International Research Fellowship Program (IRFP). IRFP grants support research by American postdocs, who have received Ph.D. degrees within the past 3 years, at universities or research institutes abroad. Researchers can use the funds for 9-24 months, with up to 1 year of that time reserved for “re-entry” into the United States. Proposals are normally due on the second Tuesday of September each year.
International Research and Education: Planning Visits and Workshops. OISE provides funds for visits of 7-14 days to plan research collaborations or workshops. These grants pay for travel and subsistence, not salaries or subsequent research. Planning-visit proposals may be submitted at any time. Workshop proposals are due in February, May, and September.
National Institutes of Health/Fogarty International Center
The Fogarty International Center, the international arm of NIH, addresses the scientific aspects of global health issues. The center has an extensive portfolio of biomedical research funding programs both on its own and together with other components of NIH, that can apply to projects in India.
Three programs that apply specifically to India:
Indo-U.S. Collaboration on Prevention of Sexually Transmitted Diseases and HIV/AIDS. One of this project's activities is to develop new and culturally appropriate intervention strategies. Included in its research agenda are HIV/AIDS prevention programs, behavioral and social research, and assessment of HIV-associated neuro-behavioral consequences.
Indo-U.S. Collaboration on Maternal and Child Health and Human Development Research. The issues addressed in this program include prevention and treatment of leading causes of maternal, neonatal and pediatric morbidity and mortality, maternal and child nutrition and the role of micronutrients in healthy child bearing, and reproductive health including socio-behavioral aspects, birth practices, and development and evaluation of newer contraceptives.
Indo-U.S. Vaccine Action Program (VAP). Under VAP, U.S. and Indian scientists carry out collaborative research projects directed toward the development and implementation of new vaccines and diagnostics.
American Society for Microbiology
Indo-U.S. Professorships in Microbiology. The society funds up to eight professorships a year, for microbiologists in India and the United States to visit institutions in the other country to teach an interactive short course on a topic in any of the microbiological disciplines.
American Institute of Indian Studies
Fellowship Programs. The American Institute of Indian Studies offers fellowships to faculty and graduate students for research on studies related to India's history, culture, and contemporary development. The fellowships include awards to some 40 scholars for work in India. The program includes awards for short-term (4 month) visits as well as 6-9 month tours. The current competition deadline is 1 July 2007.
Australia-India Strategic Research Fund. The Australia-India Strategic Research Fund (AISRF) supports research cooperation between Australia and India, including funds for Australian scientists working in India. AISRF established two separate funding mechanisms, the Indo-Australian Science and Technology Fund and the Indo-Australian Biotechnology Fund. The next competition will be announced in August 2007.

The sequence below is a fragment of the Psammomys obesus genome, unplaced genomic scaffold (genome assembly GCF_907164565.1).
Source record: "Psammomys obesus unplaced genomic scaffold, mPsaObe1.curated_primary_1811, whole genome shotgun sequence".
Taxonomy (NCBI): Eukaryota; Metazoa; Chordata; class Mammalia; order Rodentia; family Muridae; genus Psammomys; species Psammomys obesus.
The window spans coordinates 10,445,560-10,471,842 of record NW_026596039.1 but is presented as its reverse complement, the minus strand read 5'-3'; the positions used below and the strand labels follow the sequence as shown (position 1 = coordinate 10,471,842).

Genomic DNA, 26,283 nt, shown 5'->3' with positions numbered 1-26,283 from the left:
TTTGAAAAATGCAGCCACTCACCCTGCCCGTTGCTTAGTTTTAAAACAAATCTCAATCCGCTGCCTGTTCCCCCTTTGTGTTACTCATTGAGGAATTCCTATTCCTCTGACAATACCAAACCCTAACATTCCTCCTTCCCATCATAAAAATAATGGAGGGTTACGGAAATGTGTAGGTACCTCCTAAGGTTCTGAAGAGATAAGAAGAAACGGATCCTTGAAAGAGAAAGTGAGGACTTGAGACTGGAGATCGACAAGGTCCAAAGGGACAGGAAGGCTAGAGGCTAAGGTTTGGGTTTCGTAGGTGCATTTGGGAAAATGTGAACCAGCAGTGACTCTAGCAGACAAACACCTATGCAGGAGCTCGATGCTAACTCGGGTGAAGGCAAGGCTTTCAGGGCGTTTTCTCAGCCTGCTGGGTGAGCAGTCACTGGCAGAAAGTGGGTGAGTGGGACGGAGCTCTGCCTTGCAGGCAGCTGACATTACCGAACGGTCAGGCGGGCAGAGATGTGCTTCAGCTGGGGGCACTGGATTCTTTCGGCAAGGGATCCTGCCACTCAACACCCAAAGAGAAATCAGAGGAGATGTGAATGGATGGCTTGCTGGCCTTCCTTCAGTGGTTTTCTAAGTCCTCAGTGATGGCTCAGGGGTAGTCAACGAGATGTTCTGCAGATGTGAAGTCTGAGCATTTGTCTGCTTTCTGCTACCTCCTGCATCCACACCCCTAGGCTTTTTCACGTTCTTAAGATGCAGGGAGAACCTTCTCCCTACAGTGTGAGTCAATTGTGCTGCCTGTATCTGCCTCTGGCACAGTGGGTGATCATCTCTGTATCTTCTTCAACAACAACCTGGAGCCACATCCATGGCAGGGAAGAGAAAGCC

Endeavour Programme. The Australian government funds short-term research and study in Asia and Pacific Rim countries for Australian nationals under its Endeavour Programme. Opportunities include research fellowships of 4-6 months for graduate students and postdocs, some of them set aside for indigenous Australians. The Endeavour Programme also has 1-4 month awards for Australian business executives to work with counterpart firms in Asia, with six awards specifically for work in India.
In addition, the Endeavour initiative provides financial support for universities to subsidize undergraduate student exchanges, including students going to India. Students should check with their universities to see if they are eligible.
Department of Foreign Affairs and International Trade
International Science and Technology Partnerships Program (ISTPP). ISTPP is a 5-year program that aims to build science and technology relationships between Canada and Israel, India, China, and Brazil. Funding supports bilateral research projects and stimulates networking to further new partnerships for the commercialization of research and development.
Natural Sciences and Engineering Research Council
Special Research Opportunity (SRO) Program. The SRO program enables researchers to pursue new and emerging research opportunities and investigate and develop the new collaborations in Canada or abroad that will enable them to respond to these opportunities. The program provides short-term support for high-risk research projects with significant potential (i.e., economic) benefit to Canada.
Foreign Affairs and International Trade Canada
Going Global Science and Technology Program. This program supports projects designed to bring together Canadian researchers with counterparts in foreign countries for collaborative partnerships. Canadian researchers from private companies, universities and nongovernment research centers are eligible. The program provides funding to get collaborations started, but does not fund the research itself.
Shastri Indo-Canadian Institute